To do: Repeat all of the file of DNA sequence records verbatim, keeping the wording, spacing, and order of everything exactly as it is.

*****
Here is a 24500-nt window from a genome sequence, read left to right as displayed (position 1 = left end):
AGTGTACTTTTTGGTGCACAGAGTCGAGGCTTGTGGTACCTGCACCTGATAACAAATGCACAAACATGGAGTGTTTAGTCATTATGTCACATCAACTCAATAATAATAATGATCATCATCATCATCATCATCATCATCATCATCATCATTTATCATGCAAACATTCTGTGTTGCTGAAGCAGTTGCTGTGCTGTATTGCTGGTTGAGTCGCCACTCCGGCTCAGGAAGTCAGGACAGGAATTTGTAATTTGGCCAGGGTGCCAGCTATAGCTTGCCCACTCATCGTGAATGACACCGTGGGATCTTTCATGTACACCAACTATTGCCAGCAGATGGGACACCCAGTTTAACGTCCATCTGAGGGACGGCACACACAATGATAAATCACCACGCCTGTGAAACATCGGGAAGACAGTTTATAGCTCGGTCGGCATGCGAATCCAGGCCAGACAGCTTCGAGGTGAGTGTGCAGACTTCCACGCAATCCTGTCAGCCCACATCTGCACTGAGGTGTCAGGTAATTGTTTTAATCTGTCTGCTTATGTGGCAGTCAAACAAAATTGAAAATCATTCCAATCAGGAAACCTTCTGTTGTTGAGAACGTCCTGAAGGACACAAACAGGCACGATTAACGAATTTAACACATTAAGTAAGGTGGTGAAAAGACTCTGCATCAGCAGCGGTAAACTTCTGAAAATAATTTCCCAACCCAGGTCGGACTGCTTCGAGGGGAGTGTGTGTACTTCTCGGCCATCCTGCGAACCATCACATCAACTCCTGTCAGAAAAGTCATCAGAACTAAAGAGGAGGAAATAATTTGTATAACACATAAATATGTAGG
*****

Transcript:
Here is a 24500-nt window from a genome sequence, read left to right as displayed (position 1 = left end):
AGTGTACTTTTTGGTGCACAGAGTCGAGGCTTGTGGTACCTGCACCTGATAACAAATGCACAAACATGGAGTGTTTAGTCATTATGTCACATCAACTCAATAATAATAATGATCATCATCATCATCATCATCATCATCATCATCATCATTTATCATGCAAACATTCTGTGTTGCTGAAGCAGTTGCTGTGCTGTATTGCTGGTTGAGTCGCCACTCCGGCTCAGGAAGTCAGGACAGGAATTTGTAATTTGGCCAGGGTGCCAGCTATAGCTTGCCCACTCATCGTGAATGACACCGTGGGATCTTTCATGTACACCAACTATTGCCAGCAGATGGGACACCCAGTTTAACGTCCATCTGAGGGACGGCACACACAATGATAAATCACCACGCCTGTGAAACATCGGGAAGACAGTTTATAGCTCGGTCGGCATGCGAATCCAGGCCAGACAGCTTCGAGGTGAGTGTGCAGACTTCCACGCAATCCTGTCAGCCCACATCTGCACTGAGGTGTCAGGTAATTGTTTTAATCTGTCTGCTTATGTGGCAGTCAAACAAAATTGAAAATCATTCCAATCAGGAAACCTTCTGTTGTTGAGAACGTCCTGAAGGACACAAACAGGCACGATTAACGAATTTAACACATTAAGTAAGGTGGTGAAAAGACTCTGCATCAGCAGCGGTAAACTTCTGAAAATAATTTCCCAACCCAGGTCGGACTGCTTCGAGGGGAGTGTGTGTACTTCTCGGCCATCCTGCGAACCATCACATCAACTCCTGTCAGAAAAGTCATCAGAACTAAAGAGGAGGAAATAATTTGTATAACACATAAATATGTAGG